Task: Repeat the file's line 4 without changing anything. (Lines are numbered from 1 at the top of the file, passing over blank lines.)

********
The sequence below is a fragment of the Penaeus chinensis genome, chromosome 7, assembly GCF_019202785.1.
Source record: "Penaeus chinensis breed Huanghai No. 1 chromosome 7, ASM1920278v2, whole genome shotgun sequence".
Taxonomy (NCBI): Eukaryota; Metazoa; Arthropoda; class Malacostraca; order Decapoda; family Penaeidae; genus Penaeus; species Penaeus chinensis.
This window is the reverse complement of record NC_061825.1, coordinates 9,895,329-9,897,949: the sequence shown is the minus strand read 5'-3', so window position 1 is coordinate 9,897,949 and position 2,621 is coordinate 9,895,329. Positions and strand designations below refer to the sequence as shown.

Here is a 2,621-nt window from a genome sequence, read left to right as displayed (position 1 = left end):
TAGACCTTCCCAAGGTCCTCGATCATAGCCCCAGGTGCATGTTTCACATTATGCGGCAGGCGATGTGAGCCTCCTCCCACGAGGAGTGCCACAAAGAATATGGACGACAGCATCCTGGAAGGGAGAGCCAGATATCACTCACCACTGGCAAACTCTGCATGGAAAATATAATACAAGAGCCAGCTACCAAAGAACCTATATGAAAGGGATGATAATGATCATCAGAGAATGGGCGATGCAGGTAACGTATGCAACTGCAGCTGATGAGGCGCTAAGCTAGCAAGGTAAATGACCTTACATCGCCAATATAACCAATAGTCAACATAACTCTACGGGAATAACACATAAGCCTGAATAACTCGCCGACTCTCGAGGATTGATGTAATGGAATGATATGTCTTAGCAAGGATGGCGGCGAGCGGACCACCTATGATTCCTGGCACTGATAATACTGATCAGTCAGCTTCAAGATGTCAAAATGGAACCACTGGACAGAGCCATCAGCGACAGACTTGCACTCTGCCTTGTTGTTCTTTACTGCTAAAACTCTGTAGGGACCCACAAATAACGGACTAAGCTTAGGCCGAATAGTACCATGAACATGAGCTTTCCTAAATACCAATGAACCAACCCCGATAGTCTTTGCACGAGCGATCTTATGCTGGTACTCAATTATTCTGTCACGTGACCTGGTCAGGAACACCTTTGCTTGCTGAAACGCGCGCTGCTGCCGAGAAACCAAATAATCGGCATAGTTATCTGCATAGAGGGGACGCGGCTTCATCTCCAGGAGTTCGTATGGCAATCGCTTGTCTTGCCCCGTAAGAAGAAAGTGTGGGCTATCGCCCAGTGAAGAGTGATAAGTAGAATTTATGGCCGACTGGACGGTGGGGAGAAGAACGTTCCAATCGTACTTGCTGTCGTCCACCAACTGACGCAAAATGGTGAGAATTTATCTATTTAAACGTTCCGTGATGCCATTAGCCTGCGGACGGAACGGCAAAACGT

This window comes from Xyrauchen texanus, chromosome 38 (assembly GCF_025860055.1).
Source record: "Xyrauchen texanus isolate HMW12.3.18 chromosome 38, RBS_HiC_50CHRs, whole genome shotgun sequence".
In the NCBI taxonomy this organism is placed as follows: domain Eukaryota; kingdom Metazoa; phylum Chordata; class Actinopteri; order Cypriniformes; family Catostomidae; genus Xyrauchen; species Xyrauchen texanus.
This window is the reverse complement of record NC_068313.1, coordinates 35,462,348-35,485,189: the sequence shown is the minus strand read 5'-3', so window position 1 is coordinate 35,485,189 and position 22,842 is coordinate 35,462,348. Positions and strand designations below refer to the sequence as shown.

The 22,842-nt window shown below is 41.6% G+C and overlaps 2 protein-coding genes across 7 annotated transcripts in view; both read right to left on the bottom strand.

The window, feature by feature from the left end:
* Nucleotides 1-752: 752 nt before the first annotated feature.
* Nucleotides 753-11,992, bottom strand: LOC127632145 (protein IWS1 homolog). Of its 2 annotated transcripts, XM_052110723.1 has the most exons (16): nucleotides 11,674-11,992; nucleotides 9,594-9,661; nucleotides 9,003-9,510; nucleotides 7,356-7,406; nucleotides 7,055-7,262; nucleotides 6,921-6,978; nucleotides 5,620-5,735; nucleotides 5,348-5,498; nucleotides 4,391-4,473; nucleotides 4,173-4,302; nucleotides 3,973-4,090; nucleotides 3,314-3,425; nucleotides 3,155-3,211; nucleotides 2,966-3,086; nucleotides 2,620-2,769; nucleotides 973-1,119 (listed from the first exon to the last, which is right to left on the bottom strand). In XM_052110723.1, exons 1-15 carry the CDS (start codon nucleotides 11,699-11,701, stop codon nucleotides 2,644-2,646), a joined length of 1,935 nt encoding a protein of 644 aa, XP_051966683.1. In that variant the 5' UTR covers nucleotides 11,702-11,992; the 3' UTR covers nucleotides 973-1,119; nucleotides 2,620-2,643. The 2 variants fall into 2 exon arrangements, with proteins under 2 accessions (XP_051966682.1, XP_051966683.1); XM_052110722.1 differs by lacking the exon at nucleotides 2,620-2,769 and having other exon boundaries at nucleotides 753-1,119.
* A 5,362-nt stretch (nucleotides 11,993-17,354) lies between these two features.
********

This window is the reverse complement of record NC_061825.1, coordinates 9,895,329-9,897,949: the sequence shown is the minus strand read 5'-3', so window position 1 is coordinate 9,897,949 and position 2,621 is coordinate 9,895,329. Positions and strand designations below refer to the sequence as shown.